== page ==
Chapter 1 Summary
The Founding Fathers
Carl N. Karcher was born in 1917 on a farm in Ohio, but his life would affect the entire world. He lived the American dream, but he also began something that would have dire consequences for years to come. Hard work was the mantra of his German sharecropper home, and Carl (as well as his six brothers and sister) worked hard. After eighth grade, Carl dropped out of school to work long days on the farm. When his uncle offered him an opportunity to move to Anaheim, California, Carl moved west. The tall, twenty-year-old farm boy had never left northern Ohio, and the week-long drive must have been full of doubt and wondering. When he arrived and saw the glorious sights and smells of this foreign land, he thought he was in heaven. Anaheim was a small town then located in southern California’s citrus belt. Nearby Orange and Los Angeles Counties are the most productive agricultural counties in the country. Uncle Ben Karcher owned a feed and seed store downtown, and Carl worked there seventy-six hours a week. One week at church he met Margaret Heinz, and they soon began dating. He often visited her large, lush family farm that included ten acres of orange trees. Carl was mesmerized by the place. Once he had been overjoyed when he received one orange at Christmas; now he was surrounded by them. Soon he began working at a bakery in Los Angeles earning $24 a week. Carl and Margaret were married in 1939 and had a child in their first year of marriage. Carl’s job was delivering bread and buns to restaurants, and he observed the number of hot dog stands all over the city. When he learned a hot dog cart across the street from the Goodyear plant was available, he immediately scrounged the money (a loan from the bank using his car as collateral and $15 from Margaret’s purse) and bought the cart—despite his wife’s misgivings. He continued working at the bakery and hired a couple of young men to work the cart when he was not available. The menu included hot dogs, chili dogs, and tamales (at ten cents each) plus soda for a nickel. World War II broke out five months later and the Goodyear plant was producing—both for the war effort and for Carl. Soon Margaret was manning a second cart.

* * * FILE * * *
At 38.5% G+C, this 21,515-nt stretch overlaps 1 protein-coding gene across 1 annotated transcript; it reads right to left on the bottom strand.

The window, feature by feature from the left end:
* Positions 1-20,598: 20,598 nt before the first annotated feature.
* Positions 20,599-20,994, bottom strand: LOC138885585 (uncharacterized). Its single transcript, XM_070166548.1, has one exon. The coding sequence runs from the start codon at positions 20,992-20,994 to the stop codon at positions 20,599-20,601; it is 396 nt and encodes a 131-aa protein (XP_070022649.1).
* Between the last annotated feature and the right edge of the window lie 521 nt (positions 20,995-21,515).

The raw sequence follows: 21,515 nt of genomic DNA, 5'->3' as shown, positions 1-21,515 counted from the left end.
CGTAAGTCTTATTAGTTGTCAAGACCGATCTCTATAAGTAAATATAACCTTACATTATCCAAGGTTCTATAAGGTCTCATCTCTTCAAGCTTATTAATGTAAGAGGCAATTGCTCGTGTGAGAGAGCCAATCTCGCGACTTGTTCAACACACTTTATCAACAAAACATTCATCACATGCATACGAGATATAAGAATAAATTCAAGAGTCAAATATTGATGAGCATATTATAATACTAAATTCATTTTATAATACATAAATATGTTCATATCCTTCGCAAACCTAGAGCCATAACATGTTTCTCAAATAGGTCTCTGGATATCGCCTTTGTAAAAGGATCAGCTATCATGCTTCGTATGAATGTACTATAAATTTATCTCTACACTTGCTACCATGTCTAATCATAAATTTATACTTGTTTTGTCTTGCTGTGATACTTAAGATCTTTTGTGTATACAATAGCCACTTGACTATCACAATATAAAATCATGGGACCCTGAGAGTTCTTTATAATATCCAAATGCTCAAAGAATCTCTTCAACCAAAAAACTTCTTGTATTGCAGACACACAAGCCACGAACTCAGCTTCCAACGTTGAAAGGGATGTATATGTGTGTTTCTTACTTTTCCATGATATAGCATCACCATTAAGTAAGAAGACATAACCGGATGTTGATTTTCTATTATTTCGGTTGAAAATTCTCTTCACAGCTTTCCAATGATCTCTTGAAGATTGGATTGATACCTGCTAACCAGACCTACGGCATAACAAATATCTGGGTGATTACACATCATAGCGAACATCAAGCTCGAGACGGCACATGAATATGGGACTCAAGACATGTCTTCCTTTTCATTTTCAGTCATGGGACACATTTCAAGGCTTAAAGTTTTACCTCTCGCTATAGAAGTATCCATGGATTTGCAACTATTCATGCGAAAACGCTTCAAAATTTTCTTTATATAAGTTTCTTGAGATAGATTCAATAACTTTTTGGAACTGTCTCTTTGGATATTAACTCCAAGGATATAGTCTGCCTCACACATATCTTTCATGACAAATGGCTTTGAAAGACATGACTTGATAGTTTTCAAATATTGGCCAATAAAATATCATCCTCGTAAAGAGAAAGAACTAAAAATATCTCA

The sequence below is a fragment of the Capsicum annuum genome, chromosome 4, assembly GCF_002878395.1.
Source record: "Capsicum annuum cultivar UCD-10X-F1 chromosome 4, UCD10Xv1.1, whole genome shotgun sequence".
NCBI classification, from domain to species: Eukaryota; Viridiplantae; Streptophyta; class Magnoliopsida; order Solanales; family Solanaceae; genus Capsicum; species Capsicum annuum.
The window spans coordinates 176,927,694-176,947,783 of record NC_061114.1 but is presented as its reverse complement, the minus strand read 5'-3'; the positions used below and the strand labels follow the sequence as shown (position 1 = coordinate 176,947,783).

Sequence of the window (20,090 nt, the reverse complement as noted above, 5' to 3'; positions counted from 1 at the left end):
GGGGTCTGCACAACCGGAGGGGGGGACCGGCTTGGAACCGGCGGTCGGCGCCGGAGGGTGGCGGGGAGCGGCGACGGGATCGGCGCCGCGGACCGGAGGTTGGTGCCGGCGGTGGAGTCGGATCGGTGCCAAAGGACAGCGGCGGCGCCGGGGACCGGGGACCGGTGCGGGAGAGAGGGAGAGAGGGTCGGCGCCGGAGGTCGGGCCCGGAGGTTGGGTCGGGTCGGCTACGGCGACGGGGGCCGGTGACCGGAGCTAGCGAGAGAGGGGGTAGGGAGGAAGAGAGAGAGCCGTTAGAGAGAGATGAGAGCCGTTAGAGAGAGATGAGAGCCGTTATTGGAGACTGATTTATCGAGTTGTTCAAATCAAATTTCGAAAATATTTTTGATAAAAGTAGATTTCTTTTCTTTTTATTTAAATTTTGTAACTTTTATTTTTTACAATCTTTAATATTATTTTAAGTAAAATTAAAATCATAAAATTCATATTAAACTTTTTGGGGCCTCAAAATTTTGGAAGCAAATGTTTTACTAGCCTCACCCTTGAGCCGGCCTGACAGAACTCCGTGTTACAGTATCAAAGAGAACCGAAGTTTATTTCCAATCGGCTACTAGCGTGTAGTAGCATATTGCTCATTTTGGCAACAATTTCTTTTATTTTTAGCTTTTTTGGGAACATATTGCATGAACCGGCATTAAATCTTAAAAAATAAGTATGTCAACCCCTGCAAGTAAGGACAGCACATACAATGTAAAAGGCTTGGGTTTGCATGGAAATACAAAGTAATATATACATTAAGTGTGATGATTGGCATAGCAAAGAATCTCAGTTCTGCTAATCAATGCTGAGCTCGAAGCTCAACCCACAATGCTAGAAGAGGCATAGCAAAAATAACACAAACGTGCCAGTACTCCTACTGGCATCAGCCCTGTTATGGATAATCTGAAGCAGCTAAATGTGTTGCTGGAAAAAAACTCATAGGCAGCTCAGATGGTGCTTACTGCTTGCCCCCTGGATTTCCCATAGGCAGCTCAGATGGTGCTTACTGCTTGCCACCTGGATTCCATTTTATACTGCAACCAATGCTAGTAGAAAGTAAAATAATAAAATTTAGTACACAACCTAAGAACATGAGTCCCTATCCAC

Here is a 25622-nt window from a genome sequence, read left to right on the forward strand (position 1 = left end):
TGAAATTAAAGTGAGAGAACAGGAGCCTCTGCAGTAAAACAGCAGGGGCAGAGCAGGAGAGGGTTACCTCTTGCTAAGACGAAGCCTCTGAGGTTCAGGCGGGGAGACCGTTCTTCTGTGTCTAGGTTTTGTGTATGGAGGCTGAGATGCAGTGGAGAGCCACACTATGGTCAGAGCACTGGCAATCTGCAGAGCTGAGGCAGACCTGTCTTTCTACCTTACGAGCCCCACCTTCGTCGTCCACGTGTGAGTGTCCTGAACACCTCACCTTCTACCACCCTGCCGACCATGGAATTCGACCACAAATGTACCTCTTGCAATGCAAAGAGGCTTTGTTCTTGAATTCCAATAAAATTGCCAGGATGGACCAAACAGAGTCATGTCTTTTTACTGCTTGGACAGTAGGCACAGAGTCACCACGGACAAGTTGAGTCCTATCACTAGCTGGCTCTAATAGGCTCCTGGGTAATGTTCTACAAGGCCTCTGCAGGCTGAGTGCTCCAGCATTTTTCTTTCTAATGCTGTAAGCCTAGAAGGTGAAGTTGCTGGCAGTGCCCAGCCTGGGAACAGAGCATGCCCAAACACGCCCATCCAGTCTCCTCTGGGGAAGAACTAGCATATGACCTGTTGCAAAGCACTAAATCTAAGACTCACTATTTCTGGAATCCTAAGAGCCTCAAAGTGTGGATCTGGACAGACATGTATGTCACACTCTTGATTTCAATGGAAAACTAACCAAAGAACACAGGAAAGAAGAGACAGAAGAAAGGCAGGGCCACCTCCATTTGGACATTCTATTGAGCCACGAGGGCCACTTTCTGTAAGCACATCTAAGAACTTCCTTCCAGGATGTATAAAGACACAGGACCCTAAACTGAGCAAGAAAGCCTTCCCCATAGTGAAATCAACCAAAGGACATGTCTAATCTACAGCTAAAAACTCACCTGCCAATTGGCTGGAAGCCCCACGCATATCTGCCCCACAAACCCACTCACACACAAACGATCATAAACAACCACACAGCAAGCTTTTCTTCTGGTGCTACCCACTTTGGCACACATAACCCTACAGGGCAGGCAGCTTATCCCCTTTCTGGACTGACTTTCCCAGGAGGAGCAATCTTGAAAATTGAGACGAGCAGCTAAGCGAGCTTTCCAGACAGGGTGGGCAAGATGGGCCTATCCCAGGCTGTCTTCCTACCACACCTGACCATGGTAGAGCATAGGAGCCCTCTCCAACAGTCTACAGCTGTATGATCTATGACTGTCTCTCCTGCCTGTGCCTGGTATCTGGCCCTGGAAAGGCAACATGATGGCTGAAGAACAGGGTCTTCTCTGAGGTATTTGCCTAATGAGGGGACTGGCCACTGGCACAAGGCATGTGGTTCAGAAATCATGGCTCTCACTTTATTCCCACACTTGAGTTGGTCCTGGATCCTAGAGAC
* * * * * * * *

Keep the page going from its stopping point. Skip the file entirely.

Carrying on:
Southern California was changing, primarily due to the migration of people from the Midwest during the Great Depression. The car became the primary mode of transportation in the sprawling city of Los Angeles, in which nearly eighty percent of the population was not native. There were nearly a million cars in the city by 1940—more than in forty-one other states combined. Cars seemed like the cheapest form of transportation because, unlike the cable and trolley industries, the auto (and oil and tire) industry convinced the federal government to provide and maintain public roads. Many innovations necessitated by the automobile began here. Southern California was the site of the first motel and drive-in bank, and food service provided to people too lazy to get out of their cars grew hugely popular. While such curbside restaurants existed in other places (such as Texas), only in southern California were such places open year-round. The early drive-ins were round, gaudy, and neon in order to capture the attention of drivers looking for someplace to eat. Waitresses known as car-hops worked primarily for tips and dressed in themed costumes; they provided fast, friendly service for the new teen hangouts.
Four years after he bought his first cart, Carl Karcher owned four hot dog carts in the city and still worked for the bakery. A restaurant across the street from the Heinz farm was for sale, and Carl bought it. He quit his job and began cooking for his new venture, Carl’s Drive-In Barbecue, which opened on his twenty-eighth birthday. It was an ordinary-looking building except for a star above the neon sign. He and Margaret worked hard, and Carl would make his “special sauce” after hours once a week. Business flourished in the area after...
(The entire section is 1,161 words.)